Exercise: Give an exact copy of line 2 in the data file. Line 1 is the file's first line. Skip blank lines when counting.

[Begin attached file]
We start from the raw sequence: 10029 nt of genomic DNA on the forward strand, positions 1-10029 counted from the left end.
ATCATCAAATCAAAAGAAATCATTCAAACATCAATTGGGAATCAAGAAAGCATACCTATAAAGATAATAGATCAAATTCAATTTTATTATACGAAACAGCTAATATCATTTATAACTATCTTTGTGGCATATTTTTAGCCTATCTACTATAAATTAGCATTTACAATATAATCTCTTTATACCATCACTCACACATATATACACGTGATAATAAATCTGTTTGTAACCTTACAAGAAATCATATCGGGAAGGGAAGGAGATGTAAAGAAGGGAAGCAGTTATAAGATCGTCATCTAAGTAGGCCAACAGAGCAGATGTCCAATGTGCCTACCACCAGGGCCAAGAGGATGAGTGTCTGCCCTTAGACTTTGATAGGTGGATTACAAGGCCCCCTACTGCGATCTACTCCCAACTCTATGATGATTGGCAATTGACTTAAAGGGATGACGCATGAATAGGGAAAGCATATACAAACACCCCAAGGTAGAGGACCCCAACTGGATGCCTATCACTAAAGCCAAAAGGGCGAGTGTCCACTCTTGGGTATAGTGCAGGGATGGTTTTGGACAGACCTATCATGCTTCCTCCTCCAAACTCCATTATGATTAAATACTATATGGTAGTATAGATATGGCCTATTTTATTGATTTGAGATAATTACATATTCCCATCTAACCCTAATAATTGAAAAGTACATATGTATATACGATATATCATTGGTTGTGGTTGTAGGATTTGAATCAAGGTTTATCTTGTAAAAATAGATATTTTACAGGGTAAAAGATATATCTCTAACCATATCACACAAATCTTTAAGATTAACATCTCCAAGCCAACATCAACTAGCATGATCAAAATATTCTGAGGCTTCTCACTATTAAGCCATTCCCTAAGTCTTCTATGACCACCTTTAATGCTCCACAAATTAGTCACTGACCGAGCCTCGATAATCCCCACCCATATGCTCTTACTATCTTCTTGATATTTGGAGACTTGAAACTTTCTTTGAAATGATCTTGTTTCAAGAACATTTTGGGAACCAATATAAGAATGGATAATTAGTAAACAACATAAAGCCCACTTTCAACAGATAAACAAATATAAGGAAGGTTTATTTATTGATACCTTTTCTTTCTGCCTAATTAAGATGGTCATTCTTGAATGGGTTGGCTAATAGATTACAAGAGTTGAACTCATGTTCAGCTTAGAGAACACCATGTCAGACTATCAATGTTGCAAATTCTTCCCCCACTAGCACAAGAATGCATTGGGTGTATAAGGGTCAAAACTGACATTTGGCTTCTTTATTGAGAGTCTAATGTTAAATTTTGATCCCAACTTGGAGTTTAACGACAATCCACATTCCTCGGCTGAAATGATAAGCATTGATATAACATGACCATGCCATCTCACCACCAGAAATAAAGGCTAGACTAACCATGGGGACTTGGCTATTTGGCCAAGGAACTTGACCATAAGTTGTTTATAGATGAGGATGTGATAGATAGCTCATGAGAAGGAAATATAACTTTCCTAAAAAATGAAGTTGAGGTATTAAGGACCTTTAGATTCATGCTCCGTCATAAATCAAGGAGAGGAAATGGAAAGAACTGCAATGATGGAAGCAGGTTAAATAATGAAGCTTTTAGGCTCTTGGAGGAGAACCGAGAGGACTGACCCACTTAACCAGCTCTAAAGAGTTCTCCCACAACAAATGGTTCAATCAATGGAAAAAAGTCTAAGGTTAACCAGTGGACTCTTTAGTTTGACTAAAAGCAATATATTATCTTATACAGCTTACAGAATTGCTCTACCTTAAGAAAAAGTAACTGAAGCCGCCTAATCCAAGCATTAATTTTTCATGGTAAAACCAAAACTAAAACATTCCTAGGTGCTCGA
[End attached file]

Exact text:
ATCATCAAATCAAAAGAAATCATTCAAACATCAATTGGGAATCAAGAAAGCATACCTATAAAGATAATAGATCAAATTCAATTTTATTATACGAAACAGCTAATATCATTTATAACTATCTTTGTGGCATATTTTTAGCCTATCTACTATAAATTAGCATTTACAATATAATCTCTTTATACCATCACTCACACATATATACACGTGATAATAAATCTGTTTGTAACCTTACAAGAAATCATATCGGGAAGGGAAGGAGATGTAAAGAAGGGAAGCAGTTATAAGATCGTCATCTAAGTAGGCCAACAGAGCAGATGTCCAATGTGCCTACCACCAGGGCCAAGAGGATGAGTGTCTGCCCTTAGACTTTGATAGGTGGATTACAAGGCCCCCTACTGCGATCTACTCCCAACTCTATGATGATTGGCAATTGACTTAAAGGGATGACGCATGAATAGGGAAAGCATATACAAACACCCCAAGGTAGAGGACCCCAACTGGATGCCTATCACTAAAGCCAAAAGGGCGAGTGTCCACTCTTGGGTATAGTGCAGGGATGGTTTTGGACAGACCTATCATGCTTCCTCCTCCAAACTCCATTATGATTAAATACTATATGGTAGTATAGATATGGCCTATTTTATTGATTTGAGATAATTACATATTCCCATCTAACCCTAATAATTGAAAAGTACATATGTATATACGATATATCATTGGTTGTGGTTGTAGGATTTGAATCAAGGTTTATCTTGTAAAAATAGATATTTTACAGGGTAAAAGATATATCTCTAACCATATCACACAAATCTTTAAGATTAACATCTCCAAGCCAACATCAACTAGCATGATCAAAATATTCTGAGGCTTCTCACTATTAAGCCATTCCCTAAGTCTTCTATGACCACCTTTAATGCTCCACAAATTAGTCACTGACCGAGCCTCGATAATCCCCACCCATATGCTCTTACTATCTTCTTGATATTTGGAGACTTGAAACTTTCTTTGAAATGATCTTGTTTCAAGAACATTTTGGGAACCAATATAAGAATGGATAATTAGTAAACAACATAAAGCCCACTTTCAACAGATAAACAAATATAAGGAAGGTTTATTTATTGATACCTTTTCTTTCTGCCTAATTAAGATGGTCATTCTTGAATGGGTTGGCTAATAGATTACAAGAGTTGAACTCATGTTCAGCTTAGAGAACACCATGTCAGACTATCAATGTTGCAAATTCTTCCCCCACTAGCACAAGAATGCATTGGGTGTATAAGGGTCAAAACTGACATTTGGCTTCTTTATTGAGAGTCTAATGTTAAATTTTGATCCCAACTTGGAGTTTAACGACAATCCACATTCCTCGGCTGAAATGATAAGCATTGATATAACATGACCATGCCATCTCACCACCAGAAATAAAGGCTAGACTAACCATGGGGACTTGGCTATTTGGCCAAGGAACTTGACCATAAGTTGTTTATAGATGAGGATGTGATAGATAGCTCATGAGAAGGAAATATAACTTTCCTAAAAAATGAAGTTGAGGTATTAAGGACCTTTAGATTCATGCTCCGTCATAAATCAAGGAGAGGAAATGGAAAGAACTGCAATGATGGAAGCAGGTTAAATAATGAAGCTTTTAGGCTCTTGGAGGAGAACCGAGAGGACTGACCCACTTAACCAGCTCTAAAGAGTTCTCCCACAACAAATGGTTCAATCAATGGAAAAAAGTCTAAGGTTAACCAGTGGACTCTTTAGTTTGACTAAAAGCAATATATTATCTTATACAGCTTACAGAATTGCTCTACCTTAAGAAAAAGTAACTGAAGCCGCCTAATCCAAGCATTAATTTTTCATGGTAAAACCAAAACTAAAACATTCCTAGGTGCTCGA